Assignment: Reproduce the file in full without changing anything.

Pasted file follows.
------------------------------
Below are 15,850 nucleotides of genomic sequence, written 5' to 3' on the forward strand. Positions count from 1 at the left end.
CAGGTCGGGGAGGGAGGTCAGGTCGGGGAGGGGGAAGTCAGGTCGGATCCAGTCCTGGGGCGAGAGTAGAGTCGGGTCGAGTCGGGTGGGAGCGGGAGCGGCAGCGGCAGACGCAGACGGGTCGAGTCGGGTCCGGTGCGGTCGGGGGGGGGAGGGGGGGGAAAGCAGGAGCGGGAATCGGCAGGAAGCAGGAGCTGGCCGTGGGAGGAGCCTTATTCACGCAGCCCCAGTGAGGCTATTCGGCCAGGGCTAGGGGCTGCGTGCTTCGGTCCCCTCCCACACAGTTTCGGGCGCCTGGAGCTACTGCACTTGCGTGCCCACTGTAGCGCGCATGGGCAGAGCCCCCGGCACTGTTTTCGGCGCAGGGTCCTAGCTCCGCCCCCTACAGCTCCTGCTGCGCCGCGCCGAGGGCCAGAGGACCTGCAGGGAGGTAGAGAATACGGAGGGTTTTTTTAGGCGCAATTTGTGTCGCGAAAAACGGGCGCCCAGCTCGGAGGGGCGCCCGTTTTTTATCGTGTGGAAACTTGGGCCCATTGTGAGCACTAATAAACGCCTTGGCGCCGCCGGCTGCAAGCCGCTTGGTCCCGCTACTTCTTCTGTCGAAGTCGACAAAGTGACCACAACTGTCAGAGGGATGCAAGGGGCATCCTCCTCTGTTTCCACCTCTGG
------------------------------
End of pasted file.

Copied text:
Below are 15,850 nucleotides of genomic sequence, written 5' to 3' on the forward strand. Positions count from 1 at the left end.
CAGGTCGGGGAGGGAGGTCAGGTCGGGGAGGGGGAAGTCAGGTCGGATCCAGTCCTGGGGCGAGAGTAGAGTCGGGTCGAGTCGGGTGGGAGCGGGAGCGGCAGCGGCAGACGCAGACGGGTCGAGTCGGGTCCGGTGCGGTCGGGGGGGGGAGGGGGGGGAAAGCAGGAGCGGGAATCGGCAGGAAGCAGGAGCTGGCCGTGGGAGGAGCCTTATTCACGCAGCCCCAGTGAGGCTATTCGGCCAGGGCTAGGGGCTGCGTGCTTCGGTCCCCTCCCACACAGTTTCGGGCGCCTGGAGCTACTGCACTTGCGTGCCCACTGTAGCGCGCATGGGCAGAGCCCCCGGCACTGTTTTCGGCGCAGGGTCCTAGCTCCGCCCCCTACAGCTCCTGCTGCGCCGCGCCGAGGGCCAGAGGACCTGCAGGGAGGTAGAGAATACGGAGGGTTTTTTTAGGCGCAATTTGTGTCGCGAAAAACGGGCGCCCAGCTCGGAGGGGCGCCCGTTTTTTATCGTGTGGAAACTTGGGCCCATTGTGAGCACTAATAAACGCCTTGGCGCCGCCGGCTGCAAGCCGCTTGGTCCCGCTACTTCTTCTGTCGAAGTCGACAAAGTGACCACAACTGTCAGAGGGATGCAAGGGGCATCCTCCTCTGTTTCCACCTCTGG